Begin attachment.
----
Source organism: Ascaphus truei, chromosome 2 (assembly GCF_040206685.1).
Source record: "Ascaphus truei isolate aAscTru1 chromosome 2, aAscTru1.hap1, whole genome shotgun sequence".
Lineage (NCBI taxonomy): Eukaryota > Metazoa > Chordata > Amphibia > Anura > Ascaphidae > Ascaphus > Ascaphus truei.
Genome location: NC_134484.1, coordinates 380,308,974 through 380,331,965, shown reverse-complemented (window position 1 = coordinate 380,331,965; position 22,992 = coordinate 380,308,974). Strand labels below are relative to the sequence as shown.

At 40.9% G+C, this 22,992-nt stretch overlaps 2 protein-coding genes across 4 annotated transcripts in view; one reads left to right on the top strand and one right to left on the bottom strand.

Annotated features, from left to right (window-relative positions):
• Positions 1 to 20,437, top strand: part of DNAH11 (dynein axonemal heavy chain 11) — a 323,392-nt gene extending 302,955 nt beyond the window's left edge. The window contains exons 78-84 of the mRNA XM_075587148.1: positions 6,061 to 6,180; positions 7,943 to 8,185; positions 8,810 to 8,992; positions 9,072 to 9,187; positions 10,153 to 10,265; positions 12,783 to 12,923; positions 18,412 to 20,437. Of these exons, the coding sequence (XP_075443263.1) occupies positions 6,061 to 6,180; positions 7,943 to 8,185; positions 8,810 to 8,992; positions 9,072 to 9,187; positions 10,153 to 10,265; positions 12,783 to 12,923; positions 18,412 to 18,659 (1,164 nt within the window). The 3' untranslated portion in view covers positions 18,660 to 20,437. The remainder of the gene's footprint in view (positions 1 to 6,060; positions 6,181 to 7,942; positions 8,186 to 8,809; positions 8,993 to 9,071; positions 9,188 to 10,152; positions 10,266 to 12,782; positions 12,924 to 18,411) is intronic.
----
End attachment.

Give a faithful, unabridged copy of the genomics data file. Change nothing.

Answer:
Source organism: Ascaphus truei, chromosome 2 (assembly GCF_040206685.1).
Source record: "Ascaphus truei isolate aAscTru1 chromosome 2, aAscTru1.hap1, whole genome shotgun sequence".
Lineage (NCBI taxonomy): Eukaryota > Metazoa > Chordata > Amphibia > Anura > Ascaphidae > Ascaphus > Ascaphus truei.
Genome location: NC_134484.1, coordinates 380,308,974 through 380,331,965, shown reverse-complemented (window position 1 = coordinate 380,331,965; position 22,992 = coordinate 380,308,974). Strand labels below are relative to the sequence as shown.

At 40.9% G+C, this 22,992-nt stretch overlaps 2 protein-coding genes across 4 annotated transcripts in view; one reads left to right on the top strand and one right to left on the bottom strand.

Annotated features, from left to right (window-relative positions):
• Positions 1 to 20,437, top strand: part of DNAH11 (dynein axonemal heavy chain 11) — a 323,392-nt gene extending 302,955 nt beyond the window's left edge. The window contains exons 78-84 of the mRNA XM_075587148.1: positions 6,061 to 6,180; positions 7,943 to 8,185; positions 8,810 to 8,992; positions 9,072 to 9,187; positions 10,153 to 10,265; positions 12,783 to 12,923; positions 18,412 to 20,437. Of these exons, the coding sequence (XP_075443263.1) occupies positions 6,061 to 6,180; positions 7,943 to 8,185; positions 8,810 to 8,992; positions 9,072 to 9,187; positions 10,153 to 10,265; positions 12,783 to 12,923; positions 18,412 to 18,659 (1,164 nt within the window). The 3' untranslated portion in view covers positions 18,660 to 20,437. The remainder of the gene's footprint in view (positions 1 to 6,060; positions 6,181 to 7,942; positions 8,186 to 8,809; positions 8,993 to 9,071; positions 9,188 to 10,152; positions 10,266 to 12,782; positions 12,924 to 18,411) is intronic.